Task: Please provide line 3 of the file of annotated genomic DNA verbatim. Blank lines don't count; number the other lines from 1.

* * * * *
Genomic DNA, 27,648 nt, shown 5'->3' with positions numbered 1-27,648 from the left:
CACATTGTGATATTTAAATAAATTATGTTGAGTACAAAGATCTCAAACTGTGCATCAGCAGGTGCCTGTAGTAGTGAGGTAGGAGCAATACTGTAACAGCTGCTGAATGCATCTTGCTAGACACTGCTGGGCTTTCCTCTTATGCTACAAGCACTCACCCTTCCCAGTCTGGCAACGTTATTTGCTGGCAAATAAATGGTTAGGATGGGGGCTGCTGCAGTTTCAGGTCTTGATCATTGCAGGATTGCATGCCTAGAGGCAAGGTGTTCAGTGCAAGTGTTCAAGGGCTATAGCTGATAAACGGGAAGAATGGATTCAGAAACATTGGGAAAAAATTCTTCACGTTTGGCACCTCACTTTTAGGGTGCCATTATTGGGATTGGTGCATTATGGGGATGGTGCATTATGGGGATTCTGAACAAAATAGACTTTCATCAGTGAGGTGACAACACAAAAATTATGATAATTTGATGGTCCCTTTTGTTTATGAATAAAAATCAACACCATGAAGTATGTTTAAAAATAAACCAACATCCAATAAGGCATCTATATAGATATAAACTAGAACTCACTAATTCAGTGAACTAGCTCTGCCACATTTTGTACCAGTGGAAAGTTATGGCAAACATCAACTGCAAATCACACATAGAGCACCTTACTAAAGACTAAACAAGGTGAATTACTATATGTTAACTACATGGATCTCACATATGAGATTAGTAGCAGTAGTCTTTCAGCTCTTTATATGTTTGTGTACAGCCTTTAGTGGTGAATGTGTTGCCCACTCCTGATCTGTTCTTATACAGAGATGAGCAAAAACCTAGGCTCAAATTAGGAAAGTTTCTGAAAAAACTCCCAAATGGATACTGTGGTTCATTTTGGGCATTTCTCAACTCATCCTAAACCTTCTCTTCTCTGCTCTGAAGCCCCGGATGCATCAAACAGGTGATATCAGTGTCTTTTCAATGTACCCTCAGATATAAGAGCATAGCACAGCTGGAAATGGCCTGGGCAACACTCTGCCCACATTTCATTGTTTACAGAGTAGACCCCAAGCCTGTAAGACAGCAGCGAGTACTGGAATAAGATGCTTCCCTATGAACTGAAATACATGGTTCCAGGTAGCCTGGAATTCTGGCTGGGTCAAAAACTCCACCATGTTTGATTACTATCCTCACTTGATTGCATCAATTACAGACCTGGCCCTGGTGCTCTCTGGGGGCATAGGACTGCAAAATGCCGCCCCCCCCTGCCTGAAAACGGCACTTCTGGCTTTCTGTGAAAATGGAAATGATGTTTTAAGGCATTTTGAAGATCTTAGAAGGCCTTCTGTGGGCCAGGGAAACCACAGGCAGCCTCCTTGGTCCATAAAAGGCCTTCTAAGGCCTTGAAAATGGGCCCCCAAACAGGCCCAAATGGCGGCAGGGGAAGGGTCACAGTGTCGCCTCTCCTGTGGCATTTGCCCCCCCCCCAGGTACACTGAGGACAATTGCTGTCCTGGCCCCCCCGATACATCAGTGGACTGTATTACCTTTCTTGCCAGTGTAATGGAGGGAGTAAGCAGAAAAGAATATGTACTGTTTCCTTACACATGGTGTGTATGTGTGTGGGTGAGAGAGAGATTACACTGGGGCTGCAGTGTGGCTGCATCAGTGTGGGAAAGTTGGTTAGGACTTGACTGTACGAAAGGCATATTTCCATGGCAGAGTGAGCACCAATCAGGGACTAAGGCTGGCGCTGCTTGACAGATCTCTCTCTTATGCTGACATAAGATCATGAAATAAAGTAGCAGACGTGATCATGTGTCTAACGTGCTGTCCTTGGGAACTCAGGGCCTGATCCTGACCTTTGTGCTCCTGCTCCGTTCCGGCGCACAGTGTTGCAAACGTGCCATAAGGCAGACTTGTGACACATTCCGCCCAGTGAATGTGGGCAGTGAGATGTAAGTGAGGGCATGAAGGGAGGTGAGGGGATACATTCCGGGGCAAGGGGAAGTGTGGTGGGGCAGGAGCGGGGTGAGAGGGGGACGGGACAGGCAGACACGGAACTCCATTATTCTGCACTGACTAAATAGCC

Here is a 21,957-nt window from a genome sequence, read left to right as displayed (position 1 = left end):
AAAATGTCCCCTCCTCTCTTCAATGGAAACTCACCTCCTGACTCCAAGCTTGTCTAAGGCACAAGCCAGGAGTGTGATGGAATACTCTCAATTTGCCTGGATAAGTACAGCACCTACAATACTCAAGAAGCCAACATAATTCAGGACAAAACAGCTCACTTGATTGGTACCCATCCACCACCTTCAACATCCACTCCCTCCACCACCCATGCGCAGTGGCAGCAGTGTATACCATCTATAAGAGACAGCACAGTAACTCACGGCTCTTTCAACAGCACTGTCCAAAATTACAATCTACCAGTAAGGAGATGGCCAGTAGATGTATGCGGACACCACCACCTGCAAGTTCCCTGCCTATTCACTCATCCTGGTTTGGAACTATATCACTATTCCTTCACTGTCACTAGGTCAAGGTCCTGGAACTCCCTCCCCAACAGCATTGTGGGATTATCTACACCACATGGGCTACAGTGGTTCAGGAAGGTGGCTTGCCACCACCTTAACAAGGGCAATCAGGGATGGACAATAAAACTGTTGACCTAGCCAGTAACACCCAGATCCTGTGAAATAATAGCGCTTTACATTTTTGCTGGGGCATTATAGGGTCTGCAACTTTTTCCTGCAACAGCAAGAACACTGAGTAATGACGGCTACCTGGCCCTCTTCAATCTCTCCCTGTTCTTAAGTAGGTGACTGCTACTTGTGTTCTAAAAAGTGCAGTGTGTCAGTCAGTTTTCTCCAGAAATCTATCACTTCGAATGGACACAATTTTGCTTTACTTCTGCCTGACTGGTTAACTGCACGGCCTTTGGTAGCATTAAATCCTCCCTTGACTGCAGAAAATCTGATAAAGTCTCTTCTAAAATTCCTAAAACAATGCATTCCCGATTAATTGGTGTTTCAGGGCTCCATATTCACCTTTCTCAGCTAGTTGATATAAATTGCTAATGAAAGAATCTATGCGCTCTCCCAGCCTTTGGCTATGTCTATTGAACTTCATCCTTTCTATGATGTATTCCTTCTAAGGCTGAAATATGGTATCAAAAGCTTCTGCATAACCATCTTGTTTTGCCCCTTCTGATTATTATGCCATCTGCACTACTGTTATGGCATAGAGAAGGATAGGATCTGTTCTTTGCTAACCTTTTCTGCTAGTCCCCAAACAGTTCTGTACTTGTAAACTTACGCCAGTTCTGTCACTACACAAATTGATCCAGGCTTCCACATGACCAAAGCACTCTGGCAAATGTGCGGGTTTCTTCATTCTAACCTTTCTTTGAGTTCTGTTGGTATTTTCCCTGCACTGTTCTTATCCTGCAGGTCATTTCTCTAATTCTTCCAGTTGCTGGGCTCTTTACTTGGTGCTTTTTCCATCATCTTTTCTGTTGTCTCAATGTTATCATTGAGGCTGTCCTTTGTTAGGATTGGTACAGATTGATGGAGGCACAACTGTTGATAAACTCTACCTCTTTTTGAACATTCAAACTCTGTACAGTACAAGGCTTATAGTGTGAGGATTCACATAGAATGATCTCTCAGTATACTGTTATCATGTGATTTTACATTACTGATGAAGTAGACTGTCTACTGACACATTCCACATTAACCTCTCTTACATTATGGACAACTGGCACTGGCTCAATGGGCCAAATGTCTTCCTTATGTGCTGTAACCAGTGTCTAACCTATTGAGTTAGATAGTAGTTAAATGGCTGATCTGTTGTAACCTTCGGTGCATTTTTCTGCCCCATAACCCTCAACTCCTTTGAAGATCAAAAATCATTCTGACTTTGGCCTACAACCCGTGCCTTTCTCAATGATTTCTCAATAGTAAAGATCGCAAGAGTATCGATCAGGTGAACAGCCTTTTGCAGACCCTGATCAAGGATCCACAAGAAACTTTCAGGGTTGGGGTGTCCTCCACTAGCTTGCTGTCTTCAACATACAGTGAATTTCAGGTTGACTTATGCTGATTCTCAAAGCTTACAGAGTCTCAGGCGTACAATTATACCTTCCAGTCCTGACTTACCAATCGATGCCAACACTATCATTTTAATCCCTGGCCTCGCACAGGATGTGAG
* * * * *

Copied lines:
Here is a 21,957-nt window from a genome sequence, read left to right as displayed (position 1 = left end):